Lovelace also visits Anna to enlist her support, but she thinks he is a man of violent passions. (Letter 49) Other than this titbit the letters have a tendency to retread the same ground for a while as Clarissa tries to persuade her family to relent and they bombard her with entreaties to obedience. Letter 55 did make me note that Clarissa finds fault with absolutely everyone. Anna is the one here who is advised to keep her faults in check. I’m not sure I’d like Clarissa as my friend; Anna’s sharp tongue might well be preferable to constant conduct advice. Anna does tell Clarissa straight that it’s her very nature that causes her problems, although she does mean her excessive goodness. (Letter 56)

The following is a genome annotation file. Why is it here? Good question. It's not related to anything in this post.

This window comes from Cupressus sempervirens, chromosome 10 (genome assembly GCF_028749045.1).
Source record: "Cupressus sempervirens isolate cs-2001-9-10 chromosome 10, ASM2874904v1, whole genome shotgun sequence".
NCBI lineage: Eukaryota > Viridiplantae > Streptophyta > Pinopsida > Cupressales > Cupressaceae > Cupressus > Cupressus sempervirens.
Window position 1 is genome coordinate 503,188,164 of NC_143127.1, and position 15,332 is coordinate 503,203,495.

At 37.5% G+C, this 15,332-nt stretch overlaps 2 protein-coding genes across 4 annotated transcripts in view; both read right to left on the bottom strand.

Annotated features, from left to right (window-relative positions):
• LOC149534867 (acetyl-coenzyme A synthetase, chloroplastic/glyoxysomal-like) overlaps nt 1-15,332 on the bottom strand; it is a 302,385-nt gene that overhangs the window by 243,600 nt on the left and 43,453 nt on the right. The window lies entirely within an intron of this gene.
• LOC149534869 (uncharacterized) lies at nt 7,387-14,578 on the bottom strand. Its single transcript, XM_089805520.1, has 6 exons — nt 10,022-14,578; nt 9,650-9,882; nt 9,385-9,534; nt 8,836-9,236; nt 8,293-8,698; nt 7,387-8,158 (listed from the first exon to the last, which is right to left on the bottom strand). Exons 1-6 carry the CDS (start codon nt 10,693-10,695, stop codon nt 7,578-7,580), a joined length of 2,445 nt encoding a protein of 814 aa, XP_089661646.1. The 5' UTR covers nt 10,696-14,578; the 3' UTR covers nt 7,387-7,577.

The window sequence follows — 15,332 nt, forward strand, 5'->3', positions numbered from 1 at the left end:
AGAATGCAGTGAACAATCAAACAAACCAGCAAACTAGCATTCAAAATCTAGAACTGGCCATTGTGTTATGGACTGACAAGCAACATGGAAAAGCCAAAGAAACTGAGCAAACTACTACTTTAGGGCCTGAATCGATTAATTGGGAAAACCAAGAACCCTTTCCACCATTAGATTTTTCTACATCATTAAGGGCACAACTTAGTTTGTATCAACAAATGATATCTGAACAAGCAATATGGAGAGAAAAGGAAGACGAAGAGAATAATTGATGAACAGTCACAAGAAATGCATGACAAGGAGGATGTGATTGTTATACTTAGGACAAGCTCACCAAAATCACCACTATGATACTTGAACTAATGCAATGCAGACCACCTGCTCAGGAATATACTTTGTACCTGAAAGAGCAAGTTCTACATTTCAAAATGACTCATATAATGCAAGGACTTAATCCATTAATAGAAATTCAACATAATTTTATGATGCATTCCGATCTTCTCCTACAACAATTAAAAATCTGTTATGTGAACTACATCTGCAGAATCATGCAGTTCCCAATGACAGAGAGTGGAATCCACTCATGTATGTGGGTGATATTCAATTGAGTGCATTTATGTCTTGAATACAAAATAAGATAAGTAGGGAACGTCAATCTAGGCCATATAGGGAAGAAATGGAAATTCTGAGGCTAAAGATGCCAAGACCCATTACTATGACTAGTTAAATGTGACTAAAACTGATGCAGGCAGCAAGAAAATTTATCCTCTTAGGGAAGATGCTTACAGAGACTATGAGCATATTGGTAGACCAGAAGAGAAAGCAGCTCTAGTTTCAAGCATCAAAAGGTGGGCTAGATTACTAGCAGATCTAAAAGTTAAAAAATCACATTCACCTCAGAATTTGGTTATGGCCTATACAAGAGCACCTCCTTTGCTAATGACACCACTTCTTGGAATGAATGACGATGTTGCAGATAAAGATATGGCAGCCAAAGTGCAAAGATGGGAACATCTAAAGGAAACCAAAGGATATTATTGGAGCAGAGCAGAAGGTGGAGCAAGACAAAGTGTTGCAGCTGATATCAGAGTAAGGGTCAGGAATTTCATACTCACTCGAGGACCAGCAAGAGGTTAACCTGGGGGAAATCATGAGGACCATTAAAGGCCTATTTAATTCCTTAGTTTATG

Solmes is reported as having said he’s not worried if Clarissa brings some fear into the marriage, as that looks well in a wife. Playing the braggart perhaps or just a clot? Either way, I wouldn’t have him. Clarissa agrees to meet with him to avoid being sent to her uncle’s for another fortnight. She also agrees to meet with Lovelace again, but changes her mind about this. Probably wise, as his passions are definitely all aflame. The last letters of the month see Anna tell Clarissa what a horror he is before quickly changing her mind when new evidence comes to light.
Roll on April.